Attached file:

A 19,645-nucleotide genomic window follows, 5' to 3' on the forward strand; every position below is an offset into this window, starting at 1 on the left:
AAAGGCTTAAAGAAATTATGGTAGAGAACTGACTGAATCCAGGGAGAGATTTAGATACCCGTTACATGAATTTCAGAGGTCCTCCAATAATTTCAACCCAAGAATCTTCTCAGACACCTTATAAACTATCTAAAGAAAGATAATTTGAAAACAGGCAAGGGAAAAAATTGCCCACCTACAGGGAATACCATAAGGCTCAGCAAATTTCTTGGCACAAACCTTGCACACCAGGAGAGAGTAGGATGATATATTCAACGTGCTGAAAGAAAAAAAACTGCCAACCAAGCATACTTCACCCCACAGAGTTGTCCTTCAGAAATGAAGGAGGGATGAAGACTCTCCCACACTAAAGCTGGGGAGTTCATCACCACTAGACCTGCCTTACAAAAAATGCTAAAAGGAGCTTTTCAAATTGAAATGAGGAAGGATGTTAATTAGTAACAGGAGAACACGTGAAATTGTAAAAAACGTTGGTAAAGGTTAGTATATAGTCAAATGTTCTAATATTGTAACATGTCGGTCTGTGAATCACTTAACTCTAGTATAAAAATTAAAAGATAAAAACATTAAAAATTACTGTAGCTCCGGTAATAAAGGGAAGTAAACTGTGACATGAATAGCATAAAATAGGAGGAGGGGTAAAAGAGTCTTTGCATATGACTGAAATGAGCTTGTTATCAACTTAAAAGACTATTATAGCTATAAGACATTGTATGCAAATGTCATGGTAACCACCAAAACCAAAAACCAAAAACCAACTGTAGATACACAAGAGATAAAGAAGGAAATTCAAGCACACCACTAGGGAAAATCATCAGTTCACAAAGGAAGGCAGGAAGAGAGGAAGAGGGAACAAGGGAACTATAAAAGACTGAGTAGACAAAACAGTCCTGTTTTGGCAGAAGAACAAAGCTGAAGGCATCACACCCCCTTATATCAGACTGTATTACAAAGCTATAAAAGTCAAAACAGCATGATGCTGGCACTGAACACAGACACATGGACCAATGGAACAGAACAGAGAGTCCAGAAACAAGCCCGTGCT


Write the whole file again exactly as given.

A 19,645-nucleotide genomic window follows, 5' to 3' on the forward strand; every position below is an offset into this window, starting at 1 on the left:
AAAGGCTTAAAGAAATTATGGTAGAGAACTGACTGAATCCAGGGAGAGATTTAGATACCCGTTACATGAATTTCAGAGGTCCTCCAATAATTTCAACCCAAGAATCTTCTCAGACACCTTATAAACTATCTAAAGAAAGATAATTTGAAAACAGGCAAGGGAAAAAATTGCCCACCTACAGGGAATACCATAAGGCTCAGCAAATTTCTTGGCACAAACCTTGCACACCAGGAGAGAGTAGGATGATATATTCAACGTGCTGAAAGAAAAAAAACTGCCAACCAAGCATACTTCACCCCACAGAGTTGTCCTTCAGAAATGAAGGAGGGATGAAGACTCTCCCACACTAAAGCTGGGGAGTTCATCACCACTAGACCTGCCTTACAAAAAATGCTAAAAGGAGCTTTTCAAATTGAAATGAGGAAGGATGTTAATTAGTAACAGGAGAACACGTGAAATTGTAAAAAACGTTGGTAAAGGTTAGTATATAGTCAAATGTTCTAATATTGTAACATGTCGGTCTGTGAATCACTTAACTCTAGTATAAAAATTAAAAGATAAAAACATTAAAAATTACTGTAGCTCCGGTAATAAAGGGAAGTAAACTGTGACATGAATAGCATAAAATAGGAGGAGGGGTAAAAGAGTCTTTGCATATGACTGAAATGAGCTTGTTATCAACTTAAAAGACTATTATAGCTATAAGACATTGTATGCAAATGTCATGGTAACCACCAAAACCAAAAACCAAAAACCAACTGTAGATACACAAGAGATAAAGAAGGAAATTCAAGCACACCACTAGGGAAAATCATCAGTTCACAAAGGAAGGCAGGAAGAGAGGAAGAGGGAACAAGGGAACTATAAAAGACTGAGTAGACAAAACAGTCCTGTTTTGGCAGAAGAACAAAGCTGAAGGCATCACACCCCCTTATATCAGACTGTATTACAAAGCTATAAAAGTCAAAACAGCATGATGCTGGCACTGAACACAGACACATGGACCAATGGAACAGAACAGAGAGTCCAGAAACAAGCCCGTGCT